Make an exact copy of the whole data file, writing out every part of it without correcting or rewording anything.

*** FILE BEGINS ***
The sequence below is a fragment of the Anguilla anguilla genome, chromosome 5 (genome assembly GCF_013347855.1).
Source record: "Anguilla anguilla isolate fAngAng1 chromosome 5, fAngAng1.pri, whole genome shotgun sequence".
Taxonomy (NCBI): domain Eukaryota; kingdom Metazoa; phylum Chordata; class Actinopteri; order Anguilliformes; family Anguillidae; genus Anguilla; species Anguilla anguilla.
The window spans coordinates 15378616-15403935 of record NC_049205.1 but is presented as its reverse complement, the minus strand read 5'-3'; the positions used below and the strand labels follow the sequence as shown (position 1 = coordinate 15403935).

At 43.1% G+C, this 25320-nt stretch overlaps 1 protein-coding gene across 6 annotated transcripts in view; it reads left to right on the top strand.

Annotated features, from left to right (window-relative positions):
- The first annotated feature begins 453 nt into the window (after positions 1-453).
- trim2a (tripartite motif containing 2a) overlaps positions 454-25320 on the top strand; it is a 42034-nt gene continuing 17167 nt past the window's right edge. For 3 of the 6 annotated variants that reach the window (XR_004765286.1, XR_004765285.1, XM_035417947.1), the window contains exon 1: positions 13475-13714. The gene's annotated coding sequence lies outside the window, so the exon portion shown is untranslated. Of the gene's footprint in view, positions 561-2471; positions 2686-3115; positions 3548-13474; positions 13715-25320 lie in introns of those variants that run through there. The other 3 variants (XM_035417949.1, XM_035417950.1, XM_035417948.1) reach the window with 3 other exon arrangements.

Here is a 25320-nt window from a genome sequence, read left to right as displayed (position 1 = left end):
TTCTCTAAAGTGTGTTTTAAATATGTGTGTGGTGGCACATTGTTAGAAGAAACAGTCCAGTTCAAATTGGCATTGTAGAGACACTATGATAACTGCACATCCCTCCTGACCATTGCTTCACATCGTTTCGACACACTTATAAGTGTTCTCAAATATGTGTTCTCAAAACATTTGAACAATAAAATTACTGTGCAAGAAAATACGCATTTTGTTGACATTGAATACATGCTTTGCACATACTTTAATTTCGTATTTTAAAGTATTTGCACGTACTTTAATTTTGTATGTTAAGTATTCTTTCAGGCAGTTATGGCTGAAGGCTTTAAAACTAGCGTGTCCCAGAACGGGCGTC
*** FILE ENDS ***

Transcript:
The sequence below is a fragment of the Anguilla anguilla genome, chromosome 5 (genome assembly GCF_013347855.1).
Source record: "Anguilla anguilla isolate fAngAng1 chromosome 5, fAngAng1.pri, whole genome shotgun sequence".
Taxonomy (NCBI): domain Eukaryota; kingdom Metazoa; phylum Chordata; class Actinopteri; order Anguilliformes; family Anguillidae; genus Anguilla; species Anguilla anguilla.
The window spans coordinates 15378616-15403935 of record NC_049205.1 but is presented as its reverse complement, the minus strand read 5'-3'; the positions used below and the strand labels follow the sequence as shown (position 1 = coordinate 15403935).

At 43.1% G+C, this 25320-nt stretch overlaps 1 protein-coding gene across 6 annotated transcripts in view; it reads left to right on the top strand.

Annotated features, from left to right (window-relative positions):
- The first annotated feature begins 453 nt into the window (after positions 1-453).
- trim2a (tripartite motif containing 2a) overlaps positions 454-25320 on the top strand; it is a 42034-nt gene continuing 17167 nt past the window's right edge. For 3 of the 6 annotated variants that reach the window (XR_004765286.1, XR_004765285.1, XM_035417947.1), the window contains exon 1: positions 13475-13714. The gene's annotated coding sequence lies outside the window, so the exon portion shown is untranslated. Of the gene's footprint in view, positions 561-2471; positions 2686-3115; positions 3548-13474; positions 13715-25320 lie in introns of those variants that run through there. The other 3 variants (XM_035417949.1, XM_035417950.1, XM_035417948.1) reach the window with 3 other exon arrangements.

Here is a 25320-nt window from a genome sequence, read left to right as displayed (position 1 = left end):
TTCTCTAAAGTGTGTTTTAAATATGTGTGTGGTGGCACATTGTTAGAAGAAACAGTCCAGTTCAAATTGGCATTGTAGAGACACTATGATAACTGCACATCCCTCCTGACCATTGCTTCACATCGTTTCGACACACTTATAAGTGTTCTCAAATATGTGTTCTCAAAACATTTGAACAATAAAATTACTGTGCAAGAAAATACGCATTTTGTTGACATTGAATACATGCTTTGCACATACTTTAATTTCGTATTTTAAAGTATTTGCACGTACTTTAATTTTGTATGTTAAGTATTCTTTCAGGCAGTTATGGCTGAAGGCTTTAAAACTAGCGTGTCCCAGAACGGGCGTC